A Most Damnable Invention
Dynamite, Nitrates, and the Making of the Modern World
Swedish chemist Alfred Nobel's discovery of dynamite made possible the famous industrial megaprojects that transformed the countryside and defined the era, including the St. Gothard rail tunnel through the Alps, the clearing of New York harbor, the Panama Canal, and countless others. Dynamite also caused terrible injuries and great loss of life, and, in some cases, incalculable and irreparable environmental damage. Nobel was one of the richest men in a society rapidly transforming under the power of his invention, but with a troubled conscience, he left his estate to the establishment of the world-famous prizes that bear his name.
As the use of explosives soared and growing populations consumed more food, nations scrambled for the scarce yet vital organic ingredient needed for both. The quest for nitrates takes us from the rural stables and privies of preindustrial Europe to the monopoly trading plantations in India and to the Atacama Desert in South America. Nitrates were as valuable in the nineteenth century as oil is in the twenty-first and were the cause of similar international jockeying and power politics.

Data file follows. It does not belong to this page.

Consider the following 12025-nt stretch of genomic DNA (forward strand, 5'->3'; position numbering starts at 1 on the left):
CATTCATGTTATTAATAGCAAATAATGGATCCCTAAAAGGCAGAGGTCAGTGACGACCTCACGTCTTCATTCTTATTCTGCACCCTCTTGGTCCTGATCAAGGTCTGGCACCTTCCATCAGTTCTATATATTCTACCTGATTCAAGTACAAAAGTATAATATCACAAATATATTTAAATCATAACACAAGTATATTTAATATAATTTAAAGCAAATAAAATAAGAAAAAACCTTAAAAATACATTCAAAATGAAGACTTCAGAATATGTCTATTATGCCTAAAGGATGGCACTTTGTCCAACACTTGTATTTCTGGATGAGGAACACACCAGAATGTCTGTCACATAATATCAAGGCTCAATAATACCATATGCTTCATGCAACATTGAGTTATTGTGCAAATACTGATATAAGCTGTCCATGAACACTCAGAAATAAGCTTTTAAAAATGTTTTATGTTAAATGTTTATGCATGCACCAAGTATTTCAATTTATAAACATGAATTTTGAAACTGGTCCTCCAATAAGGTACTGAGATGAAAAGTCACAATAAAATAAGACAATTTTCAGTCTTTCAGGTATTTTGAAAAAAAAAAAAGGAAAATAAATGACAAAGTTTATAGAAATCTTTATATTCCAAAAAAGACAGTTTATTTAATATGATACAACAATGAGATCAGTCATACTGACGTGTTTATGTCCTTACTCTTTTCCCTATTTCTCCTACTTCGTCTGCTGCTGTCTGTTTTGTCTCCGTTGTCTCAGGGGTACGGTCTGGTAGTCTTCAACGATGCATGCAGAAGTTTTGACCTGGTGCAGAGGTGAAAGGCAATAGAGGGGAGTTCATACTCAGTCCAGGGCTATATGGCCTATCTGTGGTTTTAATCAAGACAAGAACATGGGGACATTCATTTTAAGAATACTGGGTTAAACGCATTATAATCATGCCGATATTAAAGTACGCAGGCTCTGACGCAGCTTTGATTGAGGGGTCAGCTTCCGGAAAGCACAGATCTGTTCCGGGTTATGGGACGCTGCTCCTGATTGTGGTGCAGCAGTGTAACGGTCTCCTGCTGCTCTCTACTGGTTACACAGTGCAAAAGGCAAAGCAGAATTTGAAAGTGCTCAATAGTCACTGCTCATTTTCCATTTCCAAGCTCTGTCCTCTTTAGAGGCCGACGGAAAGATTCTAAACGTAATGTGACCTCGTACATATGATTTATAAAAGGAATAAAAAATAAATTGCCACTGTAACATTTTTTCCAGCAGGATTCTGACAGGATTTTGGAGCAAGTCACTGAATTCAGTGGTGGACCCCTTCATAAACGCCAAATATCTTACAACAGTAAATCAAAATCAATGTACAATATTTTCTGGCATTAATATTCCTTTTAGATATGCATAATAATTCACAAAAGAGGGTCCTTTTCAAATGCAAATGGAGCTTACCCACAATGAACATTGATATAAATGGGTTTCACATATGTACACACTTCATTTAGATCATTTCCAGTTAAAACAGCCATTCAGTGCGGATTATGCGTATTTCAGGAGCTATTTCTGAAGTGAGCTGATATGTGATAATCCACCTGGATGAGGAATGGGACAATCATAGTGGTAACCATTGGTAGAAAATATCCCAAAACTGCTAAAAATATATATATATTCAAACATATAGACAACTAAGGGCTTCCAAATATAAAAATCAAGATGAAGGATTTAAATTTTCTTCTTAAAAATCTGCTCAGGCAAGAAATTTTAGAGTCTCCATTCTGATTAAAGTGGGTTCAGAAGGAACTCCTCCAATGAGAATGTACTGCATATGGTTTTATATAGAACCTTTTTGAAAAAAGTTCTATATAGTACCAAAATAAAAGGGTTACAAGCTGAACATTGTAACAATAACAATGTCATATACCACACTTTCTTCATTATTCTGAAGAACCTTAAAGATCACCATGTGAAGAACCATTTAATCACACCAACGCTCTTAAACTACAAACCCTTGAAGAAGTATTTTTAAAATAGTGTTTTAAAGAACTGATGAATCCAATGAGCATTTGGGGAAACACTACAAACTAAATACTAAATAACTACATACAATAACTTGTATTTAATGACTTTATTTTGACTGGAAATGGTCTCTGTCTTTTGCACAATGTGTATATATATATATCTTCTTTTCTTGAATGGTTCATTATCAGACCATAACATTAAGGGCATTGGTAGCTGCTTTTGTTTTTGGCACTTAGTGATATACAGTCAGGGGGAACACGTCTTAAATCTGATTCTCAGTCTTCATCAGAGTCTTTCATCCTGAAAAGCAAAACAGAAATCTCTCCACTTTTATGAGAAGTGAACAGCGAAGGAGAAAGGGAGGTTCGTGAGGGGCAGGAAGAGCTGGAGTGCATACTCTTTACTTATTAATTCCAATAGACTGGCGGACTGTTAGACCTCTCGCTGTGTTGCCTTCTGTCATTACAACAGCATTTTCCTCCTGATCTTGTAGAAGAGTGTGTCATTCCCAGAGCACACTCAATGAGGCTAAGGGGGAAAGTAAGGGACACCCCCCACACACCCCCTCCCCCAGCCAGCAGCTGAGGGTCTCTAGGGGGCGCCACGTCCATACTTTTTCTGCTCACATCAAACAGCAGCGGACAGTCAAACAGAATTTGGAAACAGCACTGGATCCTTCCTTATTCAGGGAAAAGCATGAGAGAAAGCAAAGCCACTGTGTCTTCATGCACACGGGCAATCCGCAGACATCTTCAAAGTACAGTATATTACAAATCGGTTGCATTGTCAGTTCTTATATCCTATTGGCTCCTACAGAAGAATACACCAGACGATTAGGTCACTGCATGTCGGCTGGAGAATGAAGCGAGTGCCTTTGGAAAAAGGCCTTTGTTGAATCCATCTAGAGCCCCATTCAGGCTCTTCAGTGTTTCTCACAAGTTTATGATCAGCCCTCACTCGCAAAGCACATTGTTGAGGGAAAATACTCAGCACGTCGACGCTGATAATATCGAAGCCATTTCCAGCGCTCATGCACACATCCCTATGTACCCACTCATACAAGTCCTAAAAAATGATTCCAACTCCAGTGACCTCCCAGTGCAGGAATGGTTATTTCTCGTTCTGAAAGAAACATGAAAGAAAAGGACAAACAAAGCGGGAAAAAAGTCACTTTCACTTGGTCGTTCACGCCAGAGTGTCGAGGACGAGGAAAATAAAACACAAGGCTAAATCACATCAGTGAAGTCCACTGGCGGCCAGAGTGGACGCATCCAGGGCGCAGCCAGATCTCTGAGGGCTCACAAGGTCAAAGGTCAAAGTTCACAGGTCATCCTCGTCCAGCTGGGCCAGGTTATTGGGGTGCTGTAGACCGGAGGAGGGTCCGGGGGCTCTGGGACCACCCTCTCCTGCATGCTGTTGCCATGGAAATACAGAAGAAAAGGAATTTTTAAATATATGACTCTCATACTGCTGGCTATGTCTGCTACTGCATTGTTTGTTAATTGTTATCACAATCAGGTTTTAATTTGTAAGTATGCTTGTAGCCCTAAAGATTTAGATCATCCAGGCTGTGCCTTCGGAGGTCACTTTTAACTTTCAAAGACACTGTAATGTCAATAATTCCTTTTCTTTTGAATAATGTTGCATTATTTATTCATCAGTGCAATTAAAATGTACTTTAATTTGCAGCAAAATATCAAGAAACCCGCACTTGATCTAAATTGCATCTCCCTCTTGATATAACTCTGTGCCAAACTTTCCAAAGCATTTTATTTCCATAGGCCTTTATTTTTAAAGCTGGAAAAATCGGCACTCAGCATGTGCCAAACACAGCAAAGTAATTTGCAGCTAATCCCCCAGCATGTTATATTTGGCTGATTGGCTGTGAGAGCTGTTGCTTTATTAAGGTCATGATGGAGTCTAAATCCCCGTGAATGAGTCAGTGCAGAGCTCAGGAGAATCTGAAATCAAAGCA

The "nitrogen problem" of creating inorganic nitrates was solved by an enigmatic German scientist named Fritz Haber. His breakthrough not only prolonged the First World War but became the foundation of the green revolution and the tripling of world population since then. Haber is also known as the "father of gas warfare" for his work on poison gas. When he was awarded a Nobel Prize for his work in chemistry, it sparked international outrage and condemnation.
A Most Damnable Invention is a human tale of scientific obsession, shadowy immorality, and historical irony, and a testament to the capacity for human ingenuity during times of war.
- St. Martin's Press, October 2005
Thomas Dunne Books
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